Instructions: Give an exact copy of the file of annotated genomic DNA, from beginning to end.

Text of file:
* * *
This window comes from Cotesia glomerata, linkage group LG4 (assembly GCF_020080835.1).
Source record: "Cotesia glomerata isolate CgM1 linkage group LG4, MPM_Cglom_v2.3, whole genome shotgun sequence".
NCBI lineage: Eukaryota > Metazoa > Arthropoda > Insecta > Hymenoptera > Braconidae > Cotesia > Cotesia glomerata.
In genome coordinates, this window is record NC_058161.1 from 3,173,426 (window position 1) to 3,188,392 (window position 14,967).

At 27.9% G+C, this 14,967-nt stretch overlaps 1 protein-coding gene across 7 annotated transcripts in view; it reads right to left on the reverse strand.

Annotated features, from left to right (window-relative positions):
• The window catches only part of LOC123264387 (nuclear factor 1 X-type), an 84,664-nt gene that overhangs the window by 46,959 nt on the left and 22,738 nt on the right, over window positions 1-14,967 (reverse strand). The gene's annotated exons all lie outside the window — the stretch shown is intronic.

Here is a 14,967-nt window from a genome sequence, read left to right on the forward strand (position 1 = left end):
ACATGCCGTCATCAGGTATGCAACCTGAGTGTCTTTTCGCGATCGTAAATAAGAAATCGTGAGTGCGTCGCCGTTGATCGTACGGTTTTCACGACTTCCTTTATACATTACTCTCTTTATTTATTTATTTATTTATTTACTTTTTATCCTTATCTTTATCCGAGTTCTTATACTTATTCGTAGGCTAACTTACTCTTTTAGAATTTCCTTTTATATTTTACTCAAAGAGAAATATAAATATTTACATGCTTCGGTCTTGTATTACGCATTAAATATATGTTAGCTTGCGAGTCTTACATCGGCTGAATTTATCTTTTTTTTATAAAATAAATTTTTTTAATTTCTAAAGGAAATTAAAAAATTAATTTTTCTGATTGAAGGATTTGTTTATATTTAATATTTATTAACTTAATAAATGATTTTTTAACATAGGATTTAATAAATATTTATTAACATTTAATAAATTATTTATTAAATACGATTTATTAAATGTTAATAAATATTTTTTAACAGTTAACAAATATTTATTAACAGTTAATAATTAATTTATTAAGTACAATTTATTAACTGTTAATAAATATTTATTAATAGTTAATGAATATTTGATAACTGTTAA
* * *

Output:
This window comes from Cotesia glomerata, linkage group LG4 (assembly GCF_020080835.1).
Source record: "Cotesia glomerata isolate CgM1 linkage group LG4, MPM_Cglom_v2.3, whole genome shotgun sequence".
NCBI lineage: Eukaryota > Metazoa > Arthropoda > Insecta > Hymenoptera > Braconidae > Cotesia > Cotesia glomerata.
In genome coordinates, this window is record NC_058161.1 from 3,173,426 (window position 1) to 3,188,392 (window position 14,967).

At 27.9% G+C, this 14,967-nt stretch overlaps 1 protein-coding gene across 7 annotated transcripts in view; it reads right to left on the reverse strand.

Annotated features, from left to right (window-relative positions):
• The window catches only part of LOC123264387 (nuclear factor 1 X-type), an 84,664-nt gene that overhangs the window by 46,959 nt on the left and 22,738 nt on the right, over window positions 1-14,967 (reverse strand). The gene's annotated exons all lie outside the window — the stretch shown is intronic.

Here is a 14,967-nt window from a genome sequence, read left to right on the forward strand (position 1 = left end):
ACATGCCGTCATCAGGTATGCAACCTGAGTGTCTTTTCGCGATCGTAAATAAGAAATCGTGAGTGCGTCGCCGTTGATCGTACGGTTTTCACGACTTCCTTTATACATTACTCTCTTTATTTATTTATTTATTTATTTACTTTTTATCCTTATCTTTATCCGAGTTCTTATACTTATTCGTAGGCTAACTTACTCTTTTAGAATTTCCTTTTATATTTTACTCAAAGAGAAATATAAATATTTACATGCTTCGGTCTTGTATTACGCATTAAATATATGTTAGCTTGCGAGTCTTACATCGGCTGAATTTATCTTTTTTTTATAAAATAAATTTTTTTAATTTCTAAAGGAAATTAAAAAATTAATTTTTCTGATTGAAGGATTTGTTTATATTTAATATTTATTAACTTAATAAATGATTTTTTAACATAGGATTTAATAAATATTTATTAACATTTAATAAATTATTTATTAAATACGATTTATTAAATGTTAATAAATATTTTTTAACAGTTAACAAATATTTATTAACAGTTAATAATTAATTTATTAAGTACAATTTATTAACTGTTAATAAATATTTATTAATAGTTAATGAATATTTGATAACTGTTAA